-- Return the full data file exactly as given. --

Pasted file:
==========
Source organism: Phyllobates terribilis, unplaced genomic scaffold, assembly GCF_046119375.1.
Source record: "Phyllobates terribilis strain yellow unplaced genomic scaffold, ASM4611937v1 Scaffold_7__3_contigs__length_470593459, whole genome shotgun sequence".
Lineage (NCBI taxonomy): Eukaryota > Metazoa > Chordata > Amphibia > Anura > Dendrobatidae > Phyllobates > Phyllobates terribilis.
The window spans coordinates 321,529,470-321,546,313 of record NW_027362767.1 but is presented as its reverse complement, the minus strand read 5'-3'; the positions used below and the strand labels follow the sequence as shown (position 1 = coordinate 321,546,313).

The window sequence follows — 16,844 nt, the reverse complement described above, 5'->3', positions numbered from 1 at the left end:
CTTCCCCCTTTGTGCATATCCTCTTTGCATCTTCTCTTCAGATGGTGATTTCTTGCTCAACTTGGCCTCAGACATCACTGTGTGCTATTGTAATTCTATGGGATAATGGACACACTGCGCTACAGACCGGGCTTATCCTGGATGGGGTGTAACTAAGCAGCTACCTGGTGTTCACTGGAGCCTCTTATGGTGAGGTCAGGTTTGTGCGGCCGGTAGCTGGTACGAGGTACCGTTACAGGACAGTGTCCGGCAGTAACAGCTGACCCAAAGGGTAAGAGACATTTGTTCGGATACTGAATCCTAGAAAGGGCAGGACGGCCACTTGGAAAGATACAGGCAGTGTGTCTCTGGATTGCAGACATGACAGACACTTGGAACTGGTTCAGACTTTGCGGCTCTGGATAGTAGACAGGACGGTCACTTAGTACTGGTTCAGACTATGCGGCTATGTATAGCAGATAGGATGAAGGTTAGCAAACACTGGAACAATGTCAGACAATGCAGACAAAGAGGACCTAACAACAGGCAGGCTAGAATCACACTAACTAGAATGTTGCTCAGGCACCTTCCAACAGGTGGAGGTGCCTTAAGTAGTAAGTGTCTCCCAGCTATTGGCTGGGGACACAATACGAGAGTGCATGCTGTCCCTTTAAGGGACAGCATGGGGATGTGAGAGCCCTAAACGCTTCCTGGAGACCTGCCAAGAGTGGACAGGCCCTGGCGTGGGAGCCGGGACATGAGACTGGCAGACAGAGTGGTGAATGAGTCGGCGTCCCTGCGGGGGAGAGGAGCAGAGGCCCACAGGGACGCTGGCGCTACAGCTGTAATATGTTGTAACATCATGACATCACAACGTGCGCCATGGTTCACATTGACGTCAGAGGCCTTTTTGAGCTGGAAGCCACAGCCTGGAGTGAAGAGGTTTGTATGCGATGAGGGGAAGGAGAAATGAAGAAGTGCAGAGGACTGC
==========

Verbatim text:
Source organism: Phyllobates terribilis, unplaced genomic scaffold, assembly GCF_046119375.1.
Source record: "Phyllobates terribilis strain yellow unplaced genomic scaffold, ASM4611937v1 Scaffold_7__3_contigs__length_470593459, whole genome shotgun sequence".
Lineage (NCBI taxonomy): Eukaryota > Metazoa > Chordata > Amphibia > Anura > Dendrobatidae > Phyllobates > Phyllobates terribilis.
The window spans coordinates 321,529,470-321,546,313 of record NW_027362767.1 but is presented as its reverse complement, the minus strand read 5'-3'; the positions used below and the strand labels follow the sequence as shown (position 1 = coordinate 321,546,313).

The window sequence follows — 16,844 nt, the reverse complement described above, 5'->3', positions numbered from 1 at the left end:
CTTCCCCCTTTGTGCATATCCTCTTTGCATCTTCTCTTCAGATGGTGATTTCTTGCTCAACTTGGCCTCAGACATCACTGTGTGCTATTGTAATTCTATGGGATAATGGACACACTGCGCTACAGACCGGGCTTATCCTGGATGGGGTGTAACTAAGCAGCTACCTGGTGTTCACTGGAGCCTCTTATGGTGAGGTCAGGTTTGTGCGGCCGGTAGCTGGTACGAGGTACCGTTACAGGACAGTGTCCGGCAGTAACAGCTGACCCAAAGGGTAAGAGACATTTGTTCGGATACTGAATCCTAGAAAGGGCAGGACGGCCACTTGGAAAGATACAGGCAGTGTGTCTCTGGATTGCAGACATGACAGACACTTGGAACTGGTTCAGACTTTGCGGCTCTGGATAGTAGACAGGACGGTCACTTAGTACTGGTTCAGACTATGCGGCTATGTATAGCAGATAGGATGAAGGTTAGCAAACACTGGAACAATGTCAGACAATGCAGACAAAGAGGACCTAACAACAGGCAGGCTAGAATCACACTAACTAGAATGTTGCTCAGGCACCTTCCAACAGGTGGAGGTGCCTTAAGTAGTAAGTGTCTCCCAGCTATTGGCTGGGGACACAATACGAGAGTGCATGCTGTCCCTTTAAGGGACAGCATGGGGATGTGAGAGCCCTAAACGCTTCCTGGAGACCTGCCAAGAGTGGACAGGCCCTGGCGTGGGAGCCGGGACATGAGACTGGCAGACAGAGTGGTGAATGAGTCGGCGTCCCTGCGGGGGAGAGGAGCAGAGGCCCACAGGGACGCTGGCGCTACAGCTGTAATATGTTGTAACATCATGACATCACAACGTGCGCCATGGTTCACATTGACGTCAGAGGCCTTTTTGAGCTGGAAGCCACAGCCTGGAGTGAAGAGGTTTGTATGCGATGAGGGGAAGGAGAAATGAAGAAGTGCAGAGGACTGC